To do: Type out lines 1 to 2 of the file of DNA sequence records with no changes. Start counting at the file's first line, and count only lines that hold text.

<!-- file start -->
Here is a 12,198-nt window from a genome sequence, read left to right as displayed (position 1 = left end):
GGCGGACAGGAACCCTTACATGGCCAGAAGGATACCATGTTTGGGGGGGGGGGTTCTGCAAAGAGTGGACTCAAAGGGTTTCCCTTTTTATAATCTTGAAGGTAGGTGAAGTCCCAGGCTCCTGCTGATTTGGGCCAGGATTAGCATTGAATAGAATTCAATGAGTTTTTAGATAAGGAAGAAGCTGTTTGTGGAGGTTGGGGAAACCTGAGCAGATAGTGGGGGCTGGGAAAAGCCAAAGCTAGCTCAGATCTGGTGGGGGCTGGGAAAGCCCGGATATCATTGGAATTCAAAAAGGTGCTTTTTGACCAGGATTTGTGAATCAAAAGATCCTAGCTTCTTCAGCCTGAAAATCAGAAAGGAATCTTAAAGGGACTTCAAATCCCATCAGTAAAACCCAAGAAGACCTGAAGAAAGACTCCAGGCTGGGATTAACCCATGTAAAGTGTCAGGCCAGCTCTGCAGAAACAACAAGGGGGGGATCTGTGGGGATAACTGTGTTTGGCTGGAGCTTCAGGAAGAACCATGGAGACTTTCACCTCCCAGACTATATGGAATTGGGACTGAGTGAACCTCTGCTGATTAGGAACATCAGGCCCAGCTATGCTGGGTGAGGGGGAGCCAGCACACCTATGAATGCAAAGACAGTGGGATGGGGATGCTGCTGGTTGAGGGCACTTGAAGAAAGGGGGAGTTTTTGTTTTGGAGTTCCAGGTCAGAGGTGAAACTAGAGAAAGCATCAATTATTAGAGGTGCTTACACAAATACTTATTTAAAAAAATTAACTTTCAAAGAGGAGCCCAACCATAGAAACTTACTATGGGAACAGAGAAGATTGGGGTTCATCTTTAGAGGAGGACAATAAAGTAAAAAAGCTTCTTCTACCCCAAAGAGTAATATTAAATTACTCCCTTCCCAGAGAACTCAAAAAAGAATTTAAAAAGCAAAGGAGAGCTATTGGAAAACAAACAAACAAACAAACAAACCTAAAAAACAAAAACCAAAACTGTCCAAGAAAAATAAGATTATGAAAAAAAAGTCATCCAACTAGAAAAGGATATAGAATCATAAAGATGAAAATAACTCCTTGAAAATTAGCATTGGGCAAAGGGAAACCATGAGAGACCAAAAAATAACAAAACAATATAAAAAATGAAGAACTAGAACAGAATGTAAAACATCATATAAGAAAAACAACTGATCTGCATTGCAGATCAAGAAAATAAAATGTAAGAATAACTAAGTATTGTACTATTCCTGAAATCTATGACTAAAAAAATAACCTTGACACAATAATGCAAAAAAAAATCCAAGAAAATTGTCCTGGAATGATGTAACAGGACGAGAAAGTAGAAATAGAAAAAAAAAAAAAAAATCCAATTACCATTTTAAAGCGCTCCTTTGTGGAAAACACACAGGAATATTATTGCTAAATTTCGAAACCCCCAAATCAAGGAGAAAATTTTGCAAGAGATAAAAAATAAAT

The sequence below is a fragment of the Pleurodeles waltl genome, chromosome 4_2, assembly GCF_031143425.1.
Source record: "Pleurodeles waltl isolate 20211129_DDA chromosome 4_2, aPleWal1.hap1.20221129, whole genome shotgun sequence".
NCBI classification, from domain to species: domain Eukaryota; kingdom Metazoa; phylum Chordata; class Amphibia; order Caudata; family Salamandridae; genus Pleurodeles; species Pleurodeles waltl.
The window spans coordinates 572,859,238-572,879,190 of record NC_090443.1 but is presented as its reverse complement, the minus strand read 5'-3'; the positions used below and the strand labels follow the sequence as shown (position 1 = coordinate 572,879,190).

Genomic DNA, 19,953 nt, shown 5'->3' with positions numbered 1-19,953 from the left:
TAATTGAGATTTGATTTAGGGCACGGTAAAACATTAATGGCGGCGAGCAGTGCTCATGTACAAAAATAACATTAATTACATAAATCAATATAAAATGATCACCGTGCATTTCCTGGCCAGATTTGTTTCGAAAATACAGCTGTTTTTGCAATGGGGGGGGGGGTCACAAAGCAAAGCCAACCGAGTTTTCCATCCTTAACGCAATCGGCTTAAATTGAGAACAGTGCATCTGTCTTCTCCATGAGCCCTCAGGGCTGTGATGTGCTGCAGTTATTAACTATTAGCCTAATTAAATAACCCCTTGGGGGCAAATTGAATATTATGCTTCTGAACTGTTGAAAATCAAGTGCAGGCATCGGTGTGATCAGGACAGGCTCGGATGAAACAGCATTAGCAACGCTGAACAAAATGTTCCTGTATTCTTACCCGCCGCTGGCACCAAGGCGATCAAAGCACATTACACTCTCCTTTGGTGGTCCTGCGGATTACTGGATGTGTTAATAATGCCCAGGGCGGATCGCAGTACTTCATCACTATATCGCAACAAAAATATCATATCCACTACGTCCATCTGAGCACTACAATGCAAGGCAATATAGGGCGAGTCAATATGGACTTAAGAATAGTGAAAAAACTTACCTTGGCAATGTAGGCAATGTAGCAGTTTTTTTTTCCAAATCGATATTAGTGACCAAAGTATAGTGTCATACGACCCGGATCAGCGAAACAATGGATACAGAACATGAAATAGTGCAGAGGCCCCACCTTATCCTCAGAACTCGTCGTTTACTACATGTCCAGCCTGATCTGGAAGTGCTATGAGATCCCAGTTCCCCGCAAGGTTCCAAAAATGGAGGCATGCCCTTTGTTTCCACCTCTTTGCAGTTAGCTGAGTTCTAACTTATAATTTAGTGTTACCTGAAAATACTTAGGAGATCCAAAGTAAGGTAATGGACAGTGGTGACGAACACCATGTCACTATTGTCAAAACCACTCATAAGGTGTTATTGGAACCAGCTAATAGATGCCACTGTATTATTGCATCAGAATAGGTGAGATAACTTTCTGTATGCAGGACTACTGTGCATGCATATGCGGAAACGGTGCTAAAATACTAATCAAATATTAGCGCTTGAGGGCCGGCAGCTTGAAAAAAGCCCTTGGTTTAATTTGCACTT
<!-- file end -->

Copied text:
Here is a 12,198-nt window from a genome sequence, read left to right as displayed (position 1 = left end):
GGCGGACAGGAACCCTTACATGGCCAGAAGGATACCATGTTTGGGGGGGGGGGTTCTGCAAAGAGTGGACTCAAAGGGTTTCCCTTTTTATAATCTTGAAGGTAGGTGAAGTCCCAGGCTCCTGCTGATTTGGGCCAGGATTAGCATTGAATAGAATTCAATGAGTTTTTAGATAAGGAAGAAGCTGTTTGTGGAGGTTGGGGAAACCTGAGCAGATAGTGGGGGCTGGGAAAAGCCAAAGCTAGCTCAGATCTGGTGGGGGCTGGGAAAGCCCGGATATCATTGGAATTCAAAAAGGTGCTTTTTGACCAGGATTTGTGAATCAAAAGATCCTAGCTTCTTCAGCCTGAAAATCAGAAAGGAATCTTAAAGGGACTTCAAATCCCATCAGTAAAACCCAAGAAGACCTGAAGAAAGACTCCAGGCTGGGATTAACCCATGTAAAGTGTCAGGCCAGCTCTGCAGAAACAACAAGGGGGGGATCTGTGGGGATAACTGTGTTTGGCTGGAGCTTCAGGAAGAACCATGGAGACTTTCACCTCCCAGACTATATGGAATTGGGACTGAGTGAACCTCTGCTGATTAGGAACATCAGGCCCAGCTATGCTGGGTGAGGGGGAGCCAGCACACCTATGAATGCAAAGACAGTGGGATGGGGATGCTGCTGGTTGAGGGCACTTGAAGAAAGGGGGAGTTTTTGTTTTGGAGTTCCAGGTCAGAGGTGAAACTAGAGAAAGCATCAATTATTAGAGGTGCTTACACAAATACTTATTTAAAAAAATTAACTTTCAAAGAGGAGCCCAACCATAGAAACTTACTATGGGAACAGAGAAGATTGGGGTTCATCTTTAGAGGAGGACAATAAAGTAAAAAAGCTTCTTCTACCCCAAAGAGTAATATTAAATTACTCCCTTCCCAGAGAACTCAAAAAAGAATTTAAAAAGCAAAGGAGAGCTATTGGAAAACAAACAAACAAACAAACAAACCTAAAAAACAAAAACCAAAACTGTCCAAGAAAAATAAGATTATGAAAAAAAAGTCATCCAACTAGAAAAGGATATAGAATCATAAAGATGAAAATAACTCCTTGAAAATTAGCATTGGGCAAAGGGAAACCATGAGAGACCAAAAAATAACAAAACAATATAAAAAATGAAGAACTAGAACAGAATGTAAAACATCATATAAGAAAAACAACTGATCTGCATTGCAGATCAAGAAAATAAAATGTAAGAATAACTAAGTATTGTACTATTCCTGAAATCTATGACTAAAAAAATAACCTTGACACAATAATGCAAAAAAAAATCCAAGAAAATTGTCCTGGAATGATGTAACAGGACGAGAAAGTAGAAATAGAAAAAAAAAAAAAAAATCCAATTACCATTTTAAAGCGCTCCTTTGTGGAAAACACACAGGAATATTATTGCTAAATTTCGAAACCCCCAAATCAAGGAGAAAATTTTGCAAGAGATAAAAAATAAAT